After the success of Babes In Arms, MGM did what any self-respecting studio would do: give their audience more, and as soon as possible! So Louis B. Mayer, the head of MGM, picked out Strike Up The Band to bring back together Mickey Rooney, Judy Garland and director Busby Berkeley. Technically, Strike Up The Band was the title of a Broadway show from 1930 with music by the Gershwins, but outside of the title and the song, the movie bore very little resemblance to the Broadway show. Still, the movie proved to be another hit, resulting in Babes On Broadway and Girl Crazy keeping the gang together.

Strike Up The Band was the second of the four films Mickey Rooney and Judy Garland made together that are generally described by the phrase “Let’s put on a show” (or something similar to that). As for the movie itself, I enjoyed it very much. In some respects, the movie really focuses in on Mickey Rooney’s character here, which *almost* makes it seem like an Andy Hardy movie! Obviously, we have Mickey’s character with all the youthful enthusiasm, which gives him his drive, and we also have a parental figure (in this case, it’s his mother, played by Ann Shoemaker), who advises him and helps him to grow up more. But, it’s also more of a musical than an Andy Hardy film would be, which for me is most of the fun! I know some of the songs make me want to get up and dance myself, especially with the likes of “Do The La Conga!” I’ll admit, the show they put on in the middle of the movie, while fun, doesn’t really seem to fit, and could just as easily be removed. And, of course, the Busby Berkeley numbers are here, with all their ridiculousness intact (including the finale, which is very visual for what should be a radio program)! It is a fun movie, with Mickey and Judy making things work! It’s a good clean movie, with nothing I can think of to say against it as far as it being family friendly! With the kids showing respect to the adults (and being given the same respect back), it just makes you feel better seeing it! It might not be the best of the Mickey and Judy films, but it’s certainly a treat to see, and one I have no trouble recommending!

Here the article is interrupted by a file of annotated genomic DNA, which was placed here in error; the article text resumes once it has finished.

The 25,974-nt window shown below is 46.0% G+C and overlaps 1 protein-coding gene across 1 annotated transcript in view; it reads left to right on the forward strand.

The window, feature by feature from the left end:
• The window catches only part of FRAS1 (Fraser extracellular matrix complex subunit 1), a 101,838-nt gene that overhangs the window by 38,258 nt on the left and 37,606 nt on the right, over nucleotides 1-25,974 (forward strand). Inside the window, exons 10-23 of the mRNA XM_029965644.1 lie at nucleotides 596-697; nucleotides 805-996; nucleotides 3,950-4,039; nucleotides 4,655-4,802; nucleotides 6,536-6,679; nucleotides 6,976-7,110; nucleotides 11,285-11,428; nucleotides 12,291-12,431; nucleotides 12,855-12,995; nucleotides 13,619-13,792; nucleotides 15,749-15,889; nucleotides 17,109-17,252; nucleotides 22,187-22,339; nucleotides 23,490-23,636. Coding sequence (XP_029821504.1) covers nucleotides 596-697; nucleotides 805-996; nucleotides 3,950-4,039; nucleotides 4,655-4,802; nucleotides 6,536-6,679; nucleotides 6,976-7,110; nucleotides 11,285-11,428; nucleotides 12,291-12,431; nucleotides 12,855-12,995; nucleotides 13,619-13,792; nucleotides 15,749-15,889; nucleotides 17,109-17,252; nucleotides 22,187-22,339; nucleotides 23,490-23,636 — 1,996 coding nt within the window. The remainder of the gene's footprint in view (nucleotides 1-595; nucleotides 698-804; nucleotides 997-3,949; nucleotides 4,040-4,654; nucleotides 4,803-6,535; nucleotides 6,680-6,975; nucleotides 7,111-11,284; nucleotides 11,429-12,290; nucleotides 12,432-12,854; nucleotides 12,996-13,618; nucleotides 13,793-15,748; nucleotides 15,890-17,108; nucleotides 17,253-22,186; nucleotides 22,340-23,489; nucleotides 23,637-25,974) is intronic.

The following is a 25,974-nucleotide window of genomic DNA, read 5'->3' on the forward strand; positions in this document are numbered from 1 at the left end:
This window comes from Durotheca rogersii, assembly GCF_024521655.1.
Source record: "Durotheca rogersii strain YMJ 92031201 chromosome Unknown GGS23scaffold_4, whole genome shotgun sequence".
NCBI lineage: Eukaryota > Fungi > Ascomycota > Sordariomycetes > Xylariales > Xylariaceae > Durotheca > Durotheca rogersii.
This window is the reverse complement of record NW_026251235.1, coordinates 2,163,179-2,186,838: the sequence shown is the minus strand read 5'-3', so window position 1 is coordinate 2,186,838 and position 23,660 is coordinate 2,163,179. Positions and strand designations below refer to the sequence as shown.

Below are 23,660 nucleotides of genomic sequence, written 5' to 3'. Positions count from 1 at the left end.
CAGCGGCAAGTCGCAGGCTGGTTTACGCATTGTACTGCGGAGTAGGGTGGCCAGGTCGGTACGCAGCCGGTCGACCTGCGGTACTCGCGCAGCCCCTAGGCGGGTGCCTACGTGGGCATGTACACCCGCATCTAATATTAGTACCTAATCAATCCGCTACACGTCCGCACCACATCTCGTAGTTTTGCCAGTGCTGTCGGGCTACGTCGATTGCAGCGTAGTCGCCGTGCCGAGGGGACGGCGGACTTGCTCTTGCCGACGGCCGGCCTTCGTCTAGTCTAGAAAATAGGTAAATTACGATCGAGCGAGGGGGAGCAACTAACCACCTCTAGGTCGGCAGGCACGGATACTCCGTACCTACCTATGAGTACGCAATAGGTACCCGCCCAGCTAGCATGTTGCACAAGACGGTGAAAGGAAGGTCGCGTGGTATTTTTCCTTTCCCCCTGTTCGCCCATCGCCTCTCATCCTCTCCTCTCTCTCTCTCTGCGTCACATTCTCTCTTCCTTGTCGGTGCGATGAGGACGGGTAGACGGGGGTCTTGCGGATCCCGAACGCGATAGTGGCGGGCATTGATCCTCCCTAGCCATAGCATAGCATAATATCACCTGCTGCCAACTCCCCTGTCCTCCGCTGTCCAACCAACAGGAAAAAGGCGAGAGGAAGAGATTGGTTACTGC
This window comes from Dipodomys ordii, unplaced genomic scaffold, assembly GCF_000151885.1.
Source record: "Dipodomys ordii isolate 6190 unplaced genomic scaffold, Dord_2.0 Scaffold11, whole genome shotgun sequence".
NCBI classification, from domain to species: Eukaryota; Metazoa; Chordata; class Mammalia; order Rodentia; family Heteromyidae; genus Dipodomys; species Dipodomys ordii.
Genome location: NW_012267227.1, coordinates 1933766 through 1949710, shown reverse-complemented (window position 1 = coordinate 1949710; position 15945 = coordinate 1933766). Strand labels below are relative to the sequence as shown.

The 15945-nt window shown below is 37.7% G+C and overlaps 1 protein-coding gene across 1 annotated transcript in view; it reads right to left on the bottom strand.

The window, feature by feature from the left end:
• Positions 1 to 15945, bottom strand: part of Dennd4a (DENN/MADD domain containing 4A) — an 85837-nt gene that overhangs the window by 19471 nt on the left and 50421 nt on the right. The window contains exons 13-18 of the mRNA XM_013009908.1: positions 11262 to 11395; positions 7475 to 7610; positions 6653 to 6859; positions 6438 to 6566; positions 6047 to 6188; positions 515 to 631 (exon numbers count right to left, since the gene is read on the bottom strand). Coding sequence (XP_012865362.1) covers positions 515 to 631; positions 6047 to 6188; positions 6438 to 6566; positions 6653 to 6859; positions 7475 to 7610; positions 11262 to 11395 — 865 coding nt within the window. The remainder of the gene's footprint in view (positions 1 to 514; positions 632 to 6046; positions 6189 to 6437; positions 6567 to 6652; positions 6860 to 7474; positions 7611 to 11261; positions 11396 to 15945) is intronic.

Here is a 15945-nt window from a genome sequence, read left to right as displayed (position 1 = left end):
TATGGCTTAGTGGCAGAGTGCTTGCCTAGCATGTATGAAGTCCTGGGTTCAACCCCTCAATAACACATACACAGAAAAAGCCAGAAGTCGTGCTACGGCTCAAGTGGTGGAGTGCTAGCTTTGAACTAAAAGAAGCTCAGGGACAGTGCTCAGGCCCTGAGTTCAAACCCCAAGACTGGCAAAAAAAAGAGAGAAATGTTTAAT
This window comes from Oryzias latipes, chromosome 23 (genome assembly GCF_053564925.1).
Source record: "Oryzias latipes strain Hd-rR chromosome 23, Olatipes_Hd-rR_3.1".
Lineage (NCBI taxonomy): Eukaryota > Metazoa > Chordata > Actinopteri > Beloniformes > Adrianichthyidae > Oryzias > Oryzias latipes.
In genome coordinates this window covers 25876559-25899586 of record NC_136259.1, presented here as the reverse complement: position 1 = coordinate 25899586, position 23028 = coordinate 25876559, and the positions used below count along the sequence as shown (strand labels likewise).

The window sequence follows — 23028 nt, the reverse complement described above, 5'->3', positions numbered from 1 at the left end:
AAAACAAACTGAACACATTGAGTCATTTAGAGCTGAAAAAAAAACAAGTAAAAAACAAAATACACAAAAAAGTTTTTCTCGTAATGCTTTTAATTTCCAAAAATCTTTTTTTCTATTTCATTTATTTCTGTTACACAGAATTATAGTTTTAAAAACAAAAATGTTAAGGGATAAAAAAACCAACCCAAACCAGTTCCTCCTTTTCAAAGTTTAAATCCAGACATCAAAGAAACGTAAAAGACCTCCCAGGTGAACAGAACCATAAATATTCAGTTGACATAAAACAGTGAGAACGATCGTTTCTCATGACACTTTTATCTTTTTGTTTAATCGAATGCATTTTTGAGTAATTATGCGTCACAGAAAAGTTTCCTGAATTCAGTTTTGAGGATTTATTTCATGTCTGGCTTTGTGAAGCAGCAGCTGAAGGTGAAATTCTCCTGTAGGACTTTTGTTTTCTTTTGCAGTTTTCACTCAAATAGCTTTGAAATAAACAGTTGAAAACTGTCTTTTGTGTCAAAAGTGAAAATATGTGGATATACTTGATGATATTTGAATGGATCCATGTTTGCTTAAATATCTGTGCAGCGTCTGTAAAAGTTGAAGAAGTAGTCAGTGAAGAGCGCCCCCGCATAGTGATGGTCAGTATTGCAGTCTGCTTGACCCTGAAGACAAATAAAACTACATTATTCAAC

This movie is available on Blu-ray from Warner Archive Collection. This new release touts a 4K restoration from the best available archival elements, and it looks fantastic! While I personally can’t speak to how it may have looked previously, it does look pretty darn good here! As visual as director/choreographer Busby Berkeley could be, especially in his musical numbers, the details are really brought out here, and make this release well worth it! The movie itself is two hours in length.

My Rating: 9/10

Audience Rating:

*ranked #5 in Top 10 Disc Releases Of 2020

List Of Actor/Actress Filmographies/Collections

Love Finds Andy Hardy (1938) – Mickey Rooney – Girl Crazy (1943)

Love Finds Andy Hardy (1938) – Judy Garland – Little Nellie Kelly (1940)

Coming Up Shorts! with… Wedding Bills (1940)

(available as an extra on the Strike Up The Band Blu-ray from Warner Archive Collection)

(Length: 9 minutes, 42 seconds)

A Pete Smith comedy short on a man getting married and trying to account for the bills. First short I’ve seen from the Pete Smith series, and it was definitely a bit of fun! The action in the background is silent while Pete Smith narrates, but his comments could be quite funny! It was something new and different for me, and I think it was worth seeing! Admittedly, on this set it’s not restored, but it doesn’t have to be to be this enjoyable!

Coming Up Shorts! with… Romeo In Rhythm (1940)

(available as an extra on the Strike Up The Band Blu-ray from Warner Archive Collection)

(Length: 8 minutes, 17 seconds)

As part of a show, two crows are attempting to woo each other, but keep getting interrupted by others. A little bit of fun, especially with some of the interruptions, as well as a few familiar tunes from other MGM films, such as “We’re Off To See The Wizard” and “You Were Meant For Me. Admittedly, this does seem a bit stereotyped with some of the “jive talk” and other issues. Again, not really restored here, but it was fun just the same to give it a try!